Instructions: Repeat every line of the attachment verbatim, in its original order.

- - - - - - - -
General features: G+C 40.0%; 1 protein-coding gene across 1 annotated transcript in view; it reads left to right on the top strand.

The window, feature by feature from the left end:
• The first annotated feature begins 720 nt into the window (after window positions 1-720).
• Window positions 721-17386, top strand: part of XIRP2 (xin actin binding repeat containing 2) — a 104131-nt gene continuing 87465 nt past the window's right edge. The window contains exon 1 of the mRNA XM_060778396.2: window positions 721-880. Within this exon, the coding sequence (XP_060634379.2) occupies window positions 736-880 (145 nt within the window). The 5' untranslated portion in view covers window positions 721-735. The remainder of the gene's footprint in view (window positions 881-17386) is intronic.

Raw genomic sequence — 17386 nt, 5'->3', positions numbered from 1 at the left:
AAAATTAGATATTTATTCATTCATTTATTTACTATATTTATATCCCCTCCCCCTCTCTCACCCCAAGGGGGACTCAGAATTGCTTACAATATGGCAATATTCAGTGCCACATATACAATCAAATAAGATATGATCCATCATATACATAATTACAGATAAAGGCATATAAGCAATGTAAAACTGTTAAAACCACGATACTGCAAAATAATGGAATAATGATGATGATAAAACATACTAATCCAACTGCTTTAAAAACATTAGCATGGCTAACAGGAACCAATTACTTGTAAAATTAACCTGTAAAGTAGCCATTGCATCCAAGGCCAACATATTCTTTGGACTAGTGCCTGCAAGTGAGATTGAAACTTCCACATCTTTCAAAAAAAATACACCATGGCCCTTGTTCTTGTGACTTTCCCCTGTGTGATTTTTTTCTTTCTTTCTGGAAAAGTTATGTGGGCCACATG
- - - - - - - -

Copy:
General features: G+C 40.0%; 1 protein-coding gene across 1 annotated transcript in view; it reads left to right on the top strand.

The window, feature by feature from the left end:
• The first annotated feature begins 720 nt into the window (after window positions 1-720).
• Window positions 721-17386, top strand: part of XIRP2 (xin actin binding repeat containing 2) — a 104131-nt gene continuing 87465 nt past the window's right edge. The window contains exon 1 of the mRNA XM_060778396.2: window positions 721-880. Within this exon, the coding sequence (XP_060634379.2) occupies window positions 736-880 (145 nt within the window). The 5' untranslated portion in view covers window positions 721-735. The remainder of the gene's footprint in view (window positions 881-17386) is intronic.

Raw genomic sequence — 17386 nt, 5'->3', positions numbered from 1 at the left:
AAAATTAGATATTTATTCATTCATTTATTTACTATATTTATATCCCCTCCCCCTCTCTCACCCCAAGGGGGACTCAGAATTGCTTACAATATGGCAATATTCAGTGCCACATATACAATCAAATAAGATATGATCCATCATATACATAATTACAGATAAAGGCATATAAGCAATGTAAAACTGTTAAAACCACGATACTGCAAAATAATGGAATAATGATGATGATAAAACATACTAATCCAACTGCTTTAAAAACATTAGCATGGCTAACAGGAACCAATTACTTGTAAAATTAACCTGTAAAGTAGCCATTGCATCCAAGGCCAACATATTCTTTGGACTAGTGCCTGCAAGTGAGATTGAAACTTCCACATCTTTCAAAAAAAATACACCATGGCCCTTGTTCTTGTGACTTTCCCCTGTGTGATTTTTTTCTTTCTTTCTGGAAAAGTTATGTGGGCCACATG